We’ve been quiet this winter, planning for the road ahead, and pausing momentarily to take in all the beauty of the last two years. They have been eventful and exciting, and full of singular moments like this one.
This video and acetate by Craig Finn were shot and recorded at our joyful homecoming screening at IFC Center in New York City last June. He closed out the night with his distinctive interpretation of “The Ballad of Jesse James.”
Craig told us all how he had been drawn to a particular phrase in the song – He’d a hand and a heart and a brain – and when he sang it that night, that phrase summed up the spirit of the song perfectly: the danger of the life of an outlaw and the love of a lost hero.
Craig Finn – “The Ballad of Jesse James”
Shot at IFC Center in New York City, June 4, 2015
Thank you again to IFC Center for being our generous hosts.
We enjoy traveling immensely, whether it’s for filming or for screenings of the film. But there’s no place like home, and there’s no time to be there that is quite as warm as the winter. These last two weeks at home as the holidays have drawn closer, we’ve been thinking about all of that for which we’re deeply grateful. The opportunity to connect with you through music and film, in person and online, is the thing we find ourselves most thankful for this year.
Being at home also reminds us of the very first time The 78 Project Movie screened in our hometown of New York, and we wanted to share that happy memory with you this holiday weekend, by streaming the one-of-a kind acetate The Big Bright cut that night.
When we were fortunate to be invited to premiere our movie at the Film Society of Lincoln Center’s Walter Reade Theater this past August, we wanted to make it an unforgettable evening. But even with all our excitement and preparation, we couldn’t have dreamed how beautiful the night would turn out to be. That is thanks to the overwhelming support of our family, contributors, friends and fantastic New York filmgoers, and also because of the stunning recording by The Big Bright.
Without the need for amplification, the music was alive and sweet. The gentle harmonies of Fiona McBain and Liz Tormes and the sweet drone of Glenn Patscha’s pump organ lured us all closer, to the edges of seats, our senses piqued by the deep feeling of the performance. We were all hushed in our hope to drink in every part, every second, of those three minutes.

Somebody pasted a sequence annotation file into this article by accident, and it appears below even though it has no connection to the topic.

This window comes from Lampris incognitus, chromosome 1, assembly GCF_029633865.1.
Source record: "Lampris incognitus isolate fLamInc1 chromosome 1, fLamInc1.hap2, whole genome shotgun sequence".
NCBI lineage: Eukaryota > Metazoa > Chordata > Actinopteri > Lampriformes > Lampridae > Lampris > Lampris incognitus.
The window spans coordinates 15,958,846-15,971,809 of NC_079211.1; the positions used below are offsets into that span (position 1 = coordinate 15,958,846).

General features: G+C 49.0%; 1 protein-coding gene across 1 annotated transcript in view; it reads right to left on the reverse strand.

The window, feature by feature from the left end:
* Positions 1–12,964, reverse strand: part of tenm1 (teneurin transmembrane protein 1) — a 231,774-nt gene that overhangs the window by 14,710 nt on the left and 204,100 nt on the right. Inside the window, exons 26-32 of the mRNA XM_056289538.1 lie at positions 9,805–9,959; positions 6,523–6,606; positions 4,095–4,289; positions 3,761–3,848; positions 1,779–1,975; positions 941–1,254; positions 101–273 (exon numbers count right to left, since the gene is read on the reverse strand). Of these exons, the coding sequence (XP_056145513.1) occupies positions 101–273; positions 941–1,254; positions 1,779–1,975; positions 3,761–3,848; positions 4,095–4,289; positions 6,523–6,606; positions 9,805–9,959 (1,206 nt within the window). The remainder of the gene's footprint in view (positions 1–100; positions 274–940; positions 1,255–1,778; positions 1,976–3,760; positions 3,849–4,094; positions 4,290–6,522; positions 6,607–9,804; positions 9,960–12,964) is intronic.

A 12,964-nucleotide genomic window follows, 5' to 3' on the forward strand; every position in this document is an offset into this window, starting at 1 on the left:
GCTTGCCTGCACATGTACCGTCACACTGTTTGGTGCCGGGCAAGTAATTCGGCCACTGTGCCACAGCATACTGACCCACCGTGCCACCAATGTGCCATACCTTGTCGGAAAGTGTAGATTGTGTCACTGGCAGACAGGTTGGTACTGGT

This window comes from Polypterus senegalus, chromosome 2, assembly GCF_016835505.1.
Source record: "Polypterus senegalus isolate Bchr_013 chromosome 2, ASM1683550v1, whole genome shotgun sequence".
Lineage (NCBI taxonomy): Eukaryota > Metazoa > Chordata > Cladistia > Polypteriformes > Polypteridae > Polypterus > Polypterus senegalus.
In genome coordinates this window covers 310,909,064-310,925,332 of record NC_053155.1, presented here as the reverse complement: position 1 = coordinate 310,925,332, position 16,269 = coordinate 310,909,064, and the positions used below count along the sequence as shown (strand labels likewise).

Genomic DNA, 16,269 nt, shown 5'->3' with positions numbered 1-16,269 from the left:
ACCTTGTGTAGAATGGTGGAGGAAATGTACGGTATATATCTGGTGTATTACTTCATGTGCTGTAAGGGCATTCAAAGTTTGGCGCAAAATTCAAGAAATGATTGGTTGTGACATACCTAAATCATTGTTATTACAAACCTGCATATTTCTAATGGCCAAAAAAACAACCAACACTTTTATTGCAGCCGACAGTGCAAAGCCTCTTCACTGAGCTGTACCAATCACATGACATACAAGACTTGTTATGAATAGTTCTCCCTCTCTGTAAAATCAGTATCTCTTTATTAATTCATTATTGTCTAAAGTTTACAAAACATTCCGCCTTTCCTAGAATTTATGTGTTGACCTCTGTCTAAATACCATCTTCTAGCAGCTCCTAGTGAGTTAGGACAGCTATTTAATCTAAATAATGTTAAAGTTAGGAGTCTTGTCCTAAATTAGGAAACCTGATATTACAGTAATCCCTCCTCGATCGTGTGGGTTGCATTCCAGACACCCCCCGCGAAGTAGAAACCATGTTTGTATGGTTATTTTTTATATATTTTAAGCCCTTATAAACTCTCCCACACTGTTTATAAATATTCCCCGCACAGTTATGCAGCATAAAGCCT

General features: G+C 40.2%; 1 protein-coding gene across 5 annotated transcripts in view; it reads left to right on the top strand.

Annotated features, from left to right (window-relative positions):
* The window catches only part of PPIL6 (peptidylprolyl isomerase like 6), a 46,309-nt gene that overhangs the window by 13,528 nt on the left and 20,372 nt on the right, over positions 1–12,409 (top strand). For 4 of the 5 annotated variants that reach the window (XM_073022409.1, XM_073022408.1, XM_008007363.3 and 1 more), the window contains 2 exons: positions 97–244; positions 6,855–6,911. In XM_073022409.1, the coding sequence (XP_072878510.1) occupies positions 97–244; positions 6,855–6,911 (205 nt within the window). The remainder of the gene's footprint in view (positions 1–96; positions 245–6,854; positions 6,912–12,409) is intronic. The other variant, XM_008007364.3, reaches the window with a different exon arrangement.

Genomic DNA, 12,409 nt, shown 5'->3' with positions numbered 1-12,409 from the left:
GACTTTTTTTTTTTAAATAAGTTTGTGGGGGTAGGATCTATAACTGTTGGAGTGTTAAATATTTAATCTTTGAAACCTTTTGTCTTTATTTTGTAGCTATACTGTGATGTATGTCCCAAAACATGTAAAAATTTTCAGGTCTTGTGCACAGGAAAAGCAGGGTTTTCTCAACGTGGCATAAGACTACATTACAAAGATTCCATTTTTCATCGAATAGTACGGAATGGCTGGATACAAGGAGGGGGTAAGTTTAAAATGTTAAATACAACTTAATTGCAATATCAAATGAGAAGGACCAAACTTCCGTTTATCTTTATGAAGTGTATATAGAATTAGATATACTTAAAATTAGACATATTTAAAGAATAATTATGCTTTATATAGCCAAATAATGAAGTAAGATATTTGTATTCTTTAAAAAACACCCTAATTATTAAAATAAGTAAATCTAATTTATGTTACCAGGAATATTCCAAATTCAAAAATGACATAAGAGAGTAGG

Thank you again to The Big Bright, our friends at the Film Society of Lincoln Center and everyone who came out to see the film screen in New York City for the very first time.
The Creole musicians speak to their Malian bandmates in French. Most everyone in the room, Americans and Africans both, speaks French to one another, explaining what is being explained as the house is set up for the recording. The four members of International Blues Express – Sidi Toure and Abdoulaye Kone dit Kandjafa from Mali, Cedric Watson and Desiree Champagne from Louisiana – are bonded by the common language, bonded to us by it, too. Heritage, experience and instinct all combine so that musicians, filmmakers, recordists, from different continents and different corners of them, are all communicating.
The Creole and Malian musical styles and songs melt together perfectly. The bright plucking sounds of the ngoni and guitar dance lightly on the steady rhythm of the washboard and the fiddle’s dulcet drone. Celebration is something that we all experience, and we instinctively know the sound of a joyous occasion when we hear it. “Hanna” means a joyous all-night gathering, and is a song for celebrating the first child born into a family. It can take on a form that is endless, so that the dancing can continue until dawn. It is a song of thanks-giving. We are thankful for this day, thankful for the chance to see the world light up with this connection, the makings of a new musical genre emerge, the possibilities that collaboration and exploration can offer.
At the end of the day, the house is filled with the smells of the meal that everyone shares. The fundamental pieces of life are the same everywhere.
The 78 we made with International Blues Express has two Side As. In the next installment, our Creole friends take the lead, and lead us from birth to the unknown beyond it.
There was a mood of fellowship in the Bell House the April morning we arrived with our Presto, a feeling in the air that anything could happen, and that anyone at any time might break out into beautiful song. So many people milling around at the Brooklyn Folk Fest that afternoon were great musicians, and every soul in the room an appreciator.
The spontaneity of the day led us to recording a side with Jackson Lynch, and as we always are when struck by good fortune, we were grateful to opportunity and appreciative of the musical talent that continues to grace us. Jackson performed the 19th Century Western Ballad “Roving Cowboy” with his fiddle bow gliding in a long journey across the strings. Like the cowboy of the song, never to settle, headed to who knows where.